Mobile devices are most useful when they are powered-on; and, most mobile users have a tendency to check their email routinely, some compulsively. That means they are typically more susceptible to seemingly legitimate emails that end up being completely illegitimate, putting them, and the data they have access to, in harm's way. Ensuring that any links, attachments, or other media is from legitimate senders is crucial to keep malware off of your phone, and the networks it connects to.
Additionally, spyware is a major concern for mobile security professionals. Some spyware is legitimate, used mostly to monitor the mobile use of another user. Some organizations take liberties they shouldn’t and install spyware through a mobile management policy that not only is a major breach of privacy, but could have disastrous ramifications if that data were to fall into the wrong hands.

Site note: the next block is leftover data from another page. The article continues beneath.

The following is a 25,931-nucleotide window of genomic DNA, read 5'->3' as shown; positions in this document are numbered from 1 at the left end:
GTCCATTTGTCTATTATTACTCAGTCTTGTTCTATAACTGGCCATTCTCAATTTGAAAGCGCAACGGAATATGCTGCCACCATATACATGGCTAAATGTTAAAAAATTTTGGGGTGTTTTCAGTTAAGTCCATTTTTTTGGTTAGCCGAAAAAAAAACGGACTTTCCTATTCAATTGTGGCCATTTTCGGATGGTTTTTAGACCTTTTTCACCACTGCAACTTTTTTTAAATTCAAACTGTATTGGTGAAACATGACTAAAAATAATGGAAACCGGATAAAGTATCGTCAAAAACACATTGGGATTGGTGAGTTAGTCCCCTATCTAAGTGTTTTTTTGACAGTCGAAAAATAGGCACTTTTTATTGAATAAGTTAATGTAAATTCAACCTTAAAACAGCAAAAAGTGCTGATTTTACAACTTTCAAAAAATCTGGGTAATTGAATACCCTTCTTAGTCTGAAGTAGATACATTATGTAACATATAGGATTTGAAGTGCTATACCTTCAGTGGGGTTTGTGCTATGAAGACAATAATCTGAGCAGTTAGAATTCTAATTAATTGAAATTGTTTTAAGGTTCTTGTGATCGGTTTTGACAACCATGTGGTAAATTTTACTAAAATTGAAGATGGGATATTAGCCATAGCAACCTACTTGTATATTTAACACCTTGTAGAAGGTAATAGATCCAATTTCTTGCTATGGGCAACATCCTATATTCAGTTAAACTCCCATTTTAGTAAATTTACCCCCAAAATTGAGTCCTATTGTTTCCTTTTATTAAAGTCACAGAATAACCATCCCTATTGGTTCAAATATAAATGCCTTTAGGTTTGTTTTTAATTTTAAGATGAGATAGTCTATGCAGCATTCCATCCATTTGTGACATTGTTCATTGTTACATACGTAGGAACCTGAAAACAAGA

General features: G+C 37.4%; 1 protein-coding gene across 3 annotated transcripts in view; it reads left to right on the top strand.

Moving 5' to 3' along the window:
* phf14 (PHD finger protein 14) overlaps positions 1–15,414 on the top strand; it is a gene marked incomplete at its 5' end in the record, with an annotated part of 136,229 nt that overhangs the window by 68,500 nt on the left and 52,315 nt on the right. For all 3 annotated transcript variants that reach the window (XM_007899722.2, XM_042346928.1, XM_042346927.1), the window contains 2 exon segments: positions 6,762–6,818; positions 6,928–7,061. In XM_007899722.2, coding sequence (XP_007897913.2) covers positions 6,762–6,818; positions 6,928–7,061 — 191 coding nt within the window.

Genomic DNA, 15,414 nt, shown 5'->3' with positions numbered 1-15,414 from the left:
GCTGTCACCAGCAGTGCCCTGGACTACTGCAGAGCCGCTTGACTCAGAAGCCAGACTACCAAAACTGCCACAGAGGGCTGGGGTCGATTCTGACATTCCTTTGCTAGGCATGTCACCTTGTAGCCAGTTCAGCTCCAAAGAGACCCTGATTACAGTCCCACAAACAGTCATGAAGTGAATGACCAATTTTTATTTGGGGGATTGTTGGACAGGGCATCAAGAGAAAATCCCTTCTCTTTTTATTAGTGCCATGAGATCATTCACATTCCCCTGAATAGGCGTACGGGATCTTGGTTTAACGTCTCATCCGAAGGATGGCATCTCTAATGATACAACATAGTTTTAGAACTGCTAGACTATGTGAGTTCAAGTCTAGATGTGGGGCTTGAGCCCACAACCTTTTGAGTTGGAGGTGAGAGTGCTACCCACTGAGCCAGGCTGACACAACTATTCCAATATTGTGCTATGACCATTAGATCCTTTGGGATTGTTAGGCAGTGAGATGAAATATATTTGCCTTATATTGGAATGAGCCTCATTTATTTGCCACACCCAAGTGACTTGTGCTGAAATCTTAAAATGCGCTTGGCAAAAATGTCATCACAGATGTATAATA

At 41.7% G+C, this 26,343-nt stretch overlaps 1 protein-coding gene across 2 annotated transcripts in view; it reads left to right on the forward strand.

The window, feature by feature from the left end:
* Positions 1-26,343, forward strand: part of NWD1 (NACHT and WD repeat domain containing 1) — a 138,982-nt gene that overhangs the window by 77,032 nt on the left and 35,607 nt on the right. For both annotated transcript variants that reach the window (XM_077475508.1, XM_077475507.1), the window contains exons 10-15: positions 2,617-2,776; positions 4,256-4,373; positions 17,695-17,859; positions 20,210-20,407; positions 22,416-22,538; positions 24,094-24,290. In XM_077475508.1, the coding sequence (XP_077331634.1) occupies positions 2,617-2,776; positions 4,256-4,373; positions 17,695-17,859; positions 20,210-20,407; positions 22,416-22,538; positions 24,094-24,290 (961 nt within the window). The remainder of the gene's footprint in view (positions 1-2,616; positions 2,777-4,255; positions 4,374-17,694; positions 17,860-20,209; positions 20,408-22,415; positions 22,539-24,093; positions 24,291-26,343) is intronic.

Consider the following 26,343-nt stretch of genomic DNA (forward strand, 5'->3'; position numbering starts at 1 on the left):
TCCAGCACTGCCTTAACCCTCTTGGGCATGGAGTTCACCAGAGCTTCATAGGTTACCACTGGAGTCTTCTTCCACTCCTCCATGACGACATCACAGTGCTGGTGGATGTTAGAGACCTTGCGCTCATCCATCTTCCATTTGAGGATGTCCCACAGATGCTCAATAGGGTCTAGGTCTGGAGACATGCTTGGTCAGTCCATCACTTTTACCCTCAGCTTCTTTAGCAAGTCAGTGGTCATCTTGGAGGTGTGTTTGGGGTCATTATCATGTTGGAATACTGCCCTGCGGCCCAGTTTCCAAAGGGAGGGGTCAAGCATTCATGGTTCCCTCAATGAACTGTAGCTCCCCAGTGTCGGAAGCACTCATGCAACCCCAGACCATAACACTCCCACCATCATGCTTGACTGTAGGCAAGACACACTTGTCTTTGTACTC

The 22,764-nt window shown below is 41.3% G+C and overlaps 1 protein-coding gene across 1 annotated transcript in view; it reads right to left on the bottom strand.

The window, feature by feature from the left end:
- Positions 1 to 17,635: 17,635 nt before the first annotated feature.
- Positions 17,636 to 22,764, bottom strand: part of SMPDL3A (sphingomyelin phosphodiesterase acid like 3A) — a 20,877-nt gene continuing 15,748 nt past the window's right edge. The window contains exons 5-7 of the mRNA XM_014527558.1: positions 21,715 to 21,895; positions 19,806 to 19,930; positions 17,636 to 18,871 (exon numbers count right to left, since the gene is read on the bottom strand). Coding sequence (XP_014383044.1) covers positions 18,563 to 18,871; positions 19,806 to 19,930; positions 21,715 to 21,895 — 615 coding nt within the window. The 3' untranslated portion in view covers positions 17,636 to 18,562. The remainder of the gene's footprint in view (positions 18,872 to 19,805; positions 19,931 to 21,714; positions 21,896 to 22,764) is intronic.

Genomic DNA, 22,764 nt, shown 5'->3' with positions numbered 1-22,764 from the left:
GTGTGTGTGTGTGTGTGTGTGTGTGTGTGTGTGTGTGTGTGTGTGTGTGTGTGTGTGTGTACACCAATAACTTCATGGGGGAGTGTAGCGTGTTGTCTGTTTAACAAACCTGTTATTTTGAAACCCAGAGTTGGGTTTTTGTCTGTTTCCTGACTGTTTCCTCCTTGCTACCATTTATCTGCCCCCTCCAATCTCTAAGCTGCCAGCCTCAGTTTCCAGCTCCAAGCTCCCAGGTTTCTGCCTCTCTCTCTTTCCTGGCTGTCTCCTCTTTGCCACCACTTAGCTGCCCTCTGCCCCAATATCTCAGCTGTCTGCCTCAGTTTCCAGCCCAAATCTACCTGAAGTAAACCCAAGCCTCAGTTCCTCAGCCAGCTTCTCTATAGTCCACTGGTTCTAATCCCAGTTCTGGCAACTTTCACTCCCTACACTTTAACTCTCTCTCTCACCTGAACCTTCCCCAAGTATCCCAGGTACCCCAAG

Poorly Developed Software
Some apps aren’t exactly reliable. This happens when developers use weak encryption algorithms, strong encryption that isn’t properly implemented, or improperly implement authentication tokens on their software. As a result, some apps are just vulnerabilities masquerading as useful applications. By using software that is well regarded and from reputable developers, your chances of falling victim to issues decreases exponentially.
The Cost of Mobile Cybercrime
We’ve looked at the problems all mobile users have to be cognizant of, but if you don’t deal with it directly, it may be hard to know just what the cost of it is. There are a few indicators that can tell you just how big of an issue this has become. There have been a litany of highly sophisticated and extraordinarily complex strains of malware (mostly ransomware) and numerous extremely high-profile data breaches over the past few years. Traditionally, cybercrime was an IT issue, but with the level of devastation that cybercriminals can bring to your organization, it is now very much a C-level problem.